The New Bazaar
BONUS: Three econ stories
Having guided Cardiff through the craft of economic storytelling in the prior episode, Tim Harford returns to explain the lessons of three economic stories from his own podcast, Cautionary Tales.
What Neoliberalism Means Now
Season 1, Ep. 38
Cardiff speaks with Jeremiah Johnson, the co-founder and political director of The Neoliberal Project, to discuss the historical evolution of what it means to be Neoliberal, and why advocates and critics of Neoliberalism so often talk past each other.Jeremiah clarifies for Cardiff the current Neoliberal position on taxes, unions, healthcare, Universal Basic Income, privatization of public services, trade with China, the minimum wage, regulation, and more issues. They discuss the challenges of shifting the definition of a word that ideological opponents and others have already fixed in their minds, why disputes over definitions are nothing new, and why Jeremiah is hopeful.This episode is simultaneously being featured on The Neoliberal Podcast, which Jeremiah hosts, and which features economists, academics, and industry leaders—including both advocates and, admirably, critics of Neoliberalism.Related links:The Neoliberal ProjectThe Neoliberal PodcastJeremiah Johnson on Twitter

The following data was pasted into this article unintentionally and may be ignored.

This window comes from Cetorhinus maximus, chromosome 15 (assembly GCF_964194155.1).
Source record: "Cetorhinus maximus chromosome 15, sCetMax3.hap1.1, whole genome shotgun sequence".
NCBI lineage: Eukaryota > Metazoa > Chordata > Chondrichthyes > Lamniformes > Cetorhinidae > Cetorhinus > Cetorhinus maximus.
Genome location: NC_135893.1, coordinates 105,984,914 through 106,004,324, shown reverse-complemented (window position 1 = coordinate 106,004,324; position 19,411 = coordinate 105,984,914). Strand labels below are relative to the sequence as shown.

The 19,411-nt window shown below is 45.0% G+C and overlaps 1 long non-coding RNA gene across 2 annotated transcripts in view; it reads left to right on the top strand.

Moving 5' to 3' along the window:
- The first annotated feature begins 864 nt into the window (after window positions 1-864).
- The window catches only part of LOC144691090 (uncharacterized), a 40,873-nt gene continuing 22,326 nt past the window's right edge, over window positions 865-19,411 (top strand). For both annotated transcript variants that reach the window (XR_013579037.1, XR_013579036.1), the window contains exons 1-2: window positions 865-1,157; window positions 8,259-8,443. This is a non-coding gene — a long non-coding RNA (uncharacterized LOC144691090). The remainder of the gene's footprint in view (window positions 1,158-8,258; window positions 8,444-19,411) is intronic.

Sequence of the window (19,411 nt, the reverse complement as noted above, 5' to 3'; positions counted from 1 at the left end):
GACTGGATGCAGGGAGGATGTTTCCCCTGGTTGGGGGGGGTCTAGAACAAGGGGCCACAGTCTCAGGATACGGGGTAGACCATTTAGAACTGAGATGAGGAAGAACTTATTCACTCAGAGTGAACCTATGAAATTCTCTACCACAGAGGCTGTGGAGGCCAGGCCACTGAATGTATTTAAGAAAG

When innovation arrives too early
Season 1, Ep. 37
This week, we're sharing an episode from our friends over at Cautionary Tales. On the show, Tim Harford tellstragic stories from the past, pointing out the valuable lessons in the greatest mistakes, disasters and fiascos.This episode tells the story of Sir Clive Sinclair, a computer whizz and business mogul to rival Steve Jobs or Bill Gates. He was a visionary who could do no wrong... until he tried to launch an electric vehicle.The C5 “electrically assisted pedal cycle" doesn't seem so outlandish to us now... but 1985 just wasn't ready for the "aerodynamic bathtub" on wheels. Sir Clive was ridiculed and his business ruined. How did it all go so wrong?You can listen to more episodes of Cautionary Tales athttps://link.chtbl.com/newbazaarct.
When the economics is personal
Season 1, Ep. 36
Jose Fernandez, chair of the economics department at the University of Louisville, has an unusually eclectic body of work.He speaks with Cardiff about his findings on topics like autism, suicide, and health. They also discuss how he has navigated a career in which he has chosen topics that are so personal to him.Related link:Jose Fernandez's research